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By Clyde Russell
LAUNCESTON, Australia Jan 23 The quiet demise
of China's plans to launch a new crude oil futures contract
shows the innate conflict of wanting the financial clout that
comes with being the world's biggest commodity buyer, but also
seeking to control the market.
It has been a long-standing ambition for a new global oil
price benchmark to be established in Shanghai, a move that would
reflect China's rise to vie with the United States as the
world's largest importer of the fuel.
But it would seem that the plans are on hold, at least for
now, with the Shanghai International Energy Exchange (INE)
failing to garner sufficient support from market players for a
new benchmark, Reuters reported on Jan. 20, citing five sources
with knowledge of the matter.
The main issues were concerns by international players about
trading in yuan, given issues surrounding convertibility back to
dollars, and also the risks associated with regulation in China.
The authorities in Beijing have established a track record
of clamping down on commodity trading when they feel the market
pricing is driven by speculation and has become divorced from
supply and demand fundamentals.
On several occasions last year, the authorities took steps
to crack down on trading in then hot commodities such as iron
ore, steel and coal.
While these measures did have some success in cooling
markets, they are generally anathema to international traders,
who prefer to accept the risk of rapid reversals in order to
enjoy the benefits of strong rallies.
It's likely that while the INE could design a crude futures
contract that would on paper tick all the right boxes, it would
battle to overcome the trust deficit that exists between the
global financial community and China.
What international banks and trading houses will want to see
before they throw their weight behind a new futures contract is
evidence that Beijing won't interfere in the market to achieve
outcomes in line with its policy goals.
It will be hard, but not impossible, to guarantee this, with
the most plausible solution being the establishment of some sort
of free trade zone in which the futures contract could be
But getting everybody to agree on the exact mechanisms of
how this would work will be extremely challenging, and time
Overall, what this means is that Asia, the world's top
crude-importing region, will have to soldier on with its current
imperfect ways of pricing crude oil.
ASIA STILL WAITING
The global benchmark futures contract on Brent crude,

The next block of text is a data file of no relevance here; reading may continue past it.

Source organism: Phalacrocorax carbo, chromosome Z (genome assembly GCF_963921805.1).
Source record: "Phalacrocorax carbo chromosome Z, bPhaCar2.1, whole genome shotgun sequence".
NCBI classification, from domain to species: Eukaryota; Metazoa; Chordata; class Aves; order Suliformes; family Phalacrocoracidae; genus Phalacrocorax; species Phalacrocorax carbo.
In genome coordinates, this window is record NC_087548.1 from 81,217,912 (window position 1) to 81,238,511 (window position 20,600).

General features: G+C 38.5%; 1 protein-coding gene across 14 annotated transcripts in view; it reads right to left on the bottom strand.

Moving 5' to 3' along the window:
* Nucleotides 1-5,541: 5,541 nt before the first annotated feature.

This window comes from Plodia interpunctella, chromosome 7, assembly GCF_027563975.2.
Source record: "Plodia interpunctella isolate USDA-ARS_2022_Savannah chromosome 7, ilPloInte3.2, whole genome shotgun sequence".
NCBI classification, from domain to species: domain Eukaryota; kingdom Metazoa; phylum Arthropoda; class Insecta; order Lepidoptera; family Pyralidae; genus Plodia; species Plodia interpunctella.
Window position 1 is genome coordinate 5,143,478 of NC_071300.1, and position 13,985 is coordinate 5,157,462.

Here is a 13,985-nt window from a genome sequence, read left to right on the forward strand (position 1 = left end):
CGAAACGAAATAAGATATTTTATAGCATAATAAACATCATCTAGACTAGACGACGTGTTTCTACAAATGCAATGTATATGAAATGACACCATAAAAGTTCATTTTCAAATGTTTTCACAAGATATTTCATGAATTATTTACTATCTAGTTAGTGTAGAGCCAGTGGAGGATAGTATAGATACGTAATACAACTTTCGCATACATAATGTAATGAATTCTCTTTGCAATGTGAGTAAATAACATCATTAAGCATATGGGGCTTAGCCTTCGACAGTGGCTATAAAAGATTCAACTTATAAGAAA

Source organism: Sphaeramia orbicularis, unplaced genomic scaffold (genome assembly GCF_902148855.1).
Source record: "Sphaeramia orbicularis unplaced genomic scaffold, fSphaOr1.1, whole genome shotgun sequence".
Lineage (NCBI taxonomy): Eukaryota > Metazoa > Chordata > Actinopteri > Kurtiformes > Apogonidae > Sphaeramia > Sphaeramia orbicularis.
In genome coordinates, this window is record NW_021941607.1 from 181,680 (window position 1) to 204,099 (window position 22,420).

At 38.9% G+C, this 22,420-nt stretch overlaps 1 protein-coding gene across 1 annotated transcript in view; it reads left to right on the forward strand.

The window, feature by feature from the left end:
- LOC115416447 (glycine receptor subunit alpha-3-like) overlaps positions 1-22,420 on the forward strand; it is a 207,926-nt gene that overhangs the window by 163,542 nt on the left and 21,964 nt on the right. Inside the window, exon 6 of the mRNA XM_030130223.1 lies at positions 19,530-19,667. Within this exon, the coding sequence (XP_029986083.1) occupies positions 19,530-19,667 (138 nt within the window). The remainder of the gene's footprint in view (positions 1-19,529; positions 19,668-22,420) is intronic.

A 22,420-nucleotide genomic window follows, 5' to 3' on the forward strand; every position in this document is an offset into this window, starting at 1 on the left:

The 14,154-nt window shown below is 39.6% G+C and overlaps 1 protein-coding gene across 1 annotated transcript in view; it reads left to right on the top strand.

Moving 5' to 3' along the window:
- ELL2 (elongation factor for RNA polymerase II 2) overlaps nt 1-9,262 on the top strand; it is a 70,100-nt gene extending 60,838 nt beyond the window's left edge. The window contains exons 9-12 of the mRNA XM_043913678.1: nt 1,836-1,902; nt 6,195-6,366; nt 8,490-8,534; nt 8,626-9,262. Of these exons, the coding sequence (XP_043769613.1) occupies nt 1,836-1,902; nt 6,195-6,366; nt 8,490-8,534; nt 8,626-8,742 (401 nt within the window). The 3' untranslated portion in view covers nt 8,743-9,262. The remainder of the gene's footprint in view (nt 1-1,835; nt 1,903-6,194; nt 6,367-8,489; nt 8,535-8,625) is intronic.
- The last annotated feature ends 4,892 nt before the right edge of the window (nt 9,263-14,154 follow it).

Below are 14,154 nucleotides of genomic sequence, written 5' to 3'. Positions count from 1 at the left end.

operated by Intercontinental Exchange and CME Group's New York
Mercantile Exchange, don't really reflect the reality of crude
trading in Asia.
The most obvious problem is that Brent is a light crude oil,
while most of Asia's physical trade is in heavier grade crudes,
such as those pumped by Middle East producers.
The Dubai Mercantile Exchange (DME) operates a
well-respected contract on Oman crude, but despite offering a
viable hedging tool and physical trading platform, the contract
has struggled to become a leading benchmark.
For example, the daily volume of contracts on the DME
averaged 8,762 lots in 2016, while Brent futures on ICE averaged
about 57,600 last year.
For many oil traders in Asia the main price discovery
mechanism is the Platts trading window, known as the Market on
This system allows traders to buy and sell various grades of
Middle East crudes through the Platts system.
While the various participants can see buyers and sellers,
the data isn't available to the wider market, meaning it lacks
the transparency of a deliverable futures contract and is of
little use to non-physical crude traders.
The Platts window is also vulnerable to undue influence by
major traders, given the limited number of cargoes each month
and the ability of some major players to buy most of what is
While Platts has worked to address the issues by adding more
grades of crude, the current system is probably a long way short
of ideal, and doesn't reflect the importance of Asia in global
There is little doubt that the current ways of pricing crude
belong to an era where the United States and Europe were the
predominant buyers, and physical traders were a cosy circle of
insiders who preferred to operate largely without regulation and
It's natural that China wants to flex its muscles in global
commodity trade, and it also makes sense for Asia to have a
crude oil benchmark directly related to the types of crude it
It's also logical that this contract should be based in
China, but in order to achieve success it will have to enjoy the
confidence of all participants.
It will have to be liquid, convertible and stable from a
The INE's proposed contract can't really fulfil these
requirements currently, and it may be some time before it can.
(Editing by Joseph Radford)